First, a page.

George Kimball was 19 years old when he went into the military. It was Feb. 26, 1943, battles were erupting throughout the world and in the United States, rationing of meat, cheese, butter and cooking oils were in full effect.
The Early Years
George had grown up in Haverhill, Massachusetts, in a very loving and Christian home where he enjoyed playing baseball and football and spending time with his parents, two brothers, and one sister. He attended a local high school and trade school, which prepared him for his first job in auto-electrics.
After hearing about Pearl Harbor and the progress of the war, George thought he would enlist and get mechanical training so he could support the troops that way.
“The Army had other plans for me,” he says.
Training Begins, Injuries Strike
Private First Class Kimball was given a few months of jungle training before he went to the Aleutian Islands. The Japanese must have known George was coming over because they retreated before he arrived.
He was then sent stateside to receive more training before joining the 317th Infantry, part of General Patton’s legendary regiment. He was stationed close to the Luxembourg border where he suffered injuries from shrapnel and trench foot. George and other soldiers crossed a river in France, carrying their guns over their heads so they didn't get wet. They then spent three or four days in foxholes dug in the bitterly cold and rough terrain, snow on the ground all around them.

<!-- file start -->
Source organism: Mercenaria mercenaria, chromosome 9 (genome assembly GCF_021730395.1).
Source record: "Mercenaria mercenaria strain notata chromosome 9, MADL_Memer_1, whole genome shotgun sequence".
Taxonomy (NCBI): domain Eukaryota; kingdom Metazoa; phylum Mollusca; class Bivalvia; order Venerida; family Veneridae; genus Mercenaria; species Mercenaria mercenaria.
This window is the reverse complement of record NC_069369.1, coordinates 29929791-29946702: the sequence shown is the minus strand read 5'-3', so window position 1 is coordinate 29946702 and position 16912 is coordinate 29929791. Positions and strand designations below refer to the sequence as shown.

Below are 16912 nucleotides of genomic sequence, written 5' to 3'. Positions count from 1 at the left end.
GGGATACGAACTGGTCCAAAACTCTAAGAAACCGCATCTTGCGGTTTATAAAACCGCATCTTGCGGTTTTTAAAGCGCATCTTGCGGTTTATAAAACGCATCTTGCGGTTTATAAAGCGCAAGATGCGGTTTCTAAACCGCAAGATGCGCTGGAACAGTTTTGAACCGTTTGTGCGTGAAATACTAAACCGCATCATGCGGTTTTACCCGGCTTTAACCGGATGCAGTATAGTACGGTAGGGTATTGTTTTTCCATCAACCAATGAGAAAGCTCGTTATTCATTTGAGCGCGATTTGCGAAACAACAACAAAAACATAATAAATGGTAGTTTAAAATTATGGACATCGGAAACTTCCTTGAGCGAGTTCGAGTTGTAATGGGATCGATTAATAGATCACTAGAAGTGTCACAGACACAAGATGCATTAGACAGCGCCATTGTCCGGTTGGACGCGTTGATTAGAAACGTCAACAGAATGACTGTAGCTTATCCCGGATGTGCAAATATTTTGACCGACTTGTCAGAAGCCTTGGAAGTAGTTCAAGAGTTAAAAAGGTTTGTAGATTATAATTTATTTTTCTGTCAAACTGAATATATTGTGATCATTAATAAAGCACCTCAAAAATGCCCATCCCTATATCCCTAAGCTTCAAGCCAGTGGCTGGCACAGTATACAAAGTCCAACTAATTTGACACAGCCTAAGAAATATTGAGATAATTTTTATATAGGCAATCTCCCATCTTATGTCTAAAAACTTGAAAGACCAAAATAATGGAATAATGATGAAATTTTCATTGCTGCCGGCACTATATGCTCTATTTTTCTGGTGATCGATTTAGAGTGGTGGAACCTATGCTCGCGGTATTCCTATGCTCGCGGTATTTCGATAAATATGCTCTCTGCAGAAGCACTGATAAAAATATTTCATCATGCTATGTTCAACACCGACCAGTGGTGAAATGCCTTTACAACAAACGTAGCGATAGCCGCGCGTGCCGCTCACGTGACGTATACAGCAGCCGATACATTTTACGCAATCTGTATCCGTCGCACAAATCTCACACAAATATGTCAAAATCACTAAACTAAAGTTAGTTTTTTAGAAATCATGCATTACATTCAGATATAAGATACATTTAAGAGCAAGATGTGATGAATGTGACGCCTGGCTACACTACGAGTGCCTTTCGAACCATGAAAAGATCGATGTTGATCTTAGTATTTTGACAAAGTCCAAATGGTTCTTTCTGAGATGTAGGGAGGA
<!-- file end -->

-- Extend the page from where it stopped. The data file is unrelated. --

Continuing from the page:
George’s feet froze and he was diagnosed with trench foot, a painful condition caused when your feet are immersed in cold water or mud for long periods of time. The injuries kept him in a hospital in England for months and prevented him from going with his outfit to the Battle of the Bulge.
George ended his military career on Christmas Day, 1945, with many honors: a Combat Infantryman Badge, Good Conduct Medal, Victory Medal, European African Middle Eastern Theater Campaign Ribbon, Asiatic Pacific Theater Campaign Ribbon, American Theater Campaign Ribbon, Army Lapel Button and Purple Heart.
After the military, George married Donna Mae and they had a daughter, Janet, and son, Tom. George and Donna Mae were married for over 60 years. They spent time in Haverhill and Florida and frequently visited their camp in Bridgton. George has a granddaughter, grandson and great-granddaughter.
Enjoying Retirement at Maine Veterans' Homes
A resident at Maine Veterans' Homes - South Paris and August Veteran of the Month, George likes to be active in retirement. Among his favorite hobbies are singing, fishing, camping, dancing, traveling and swimming. Thank you for your service, George.
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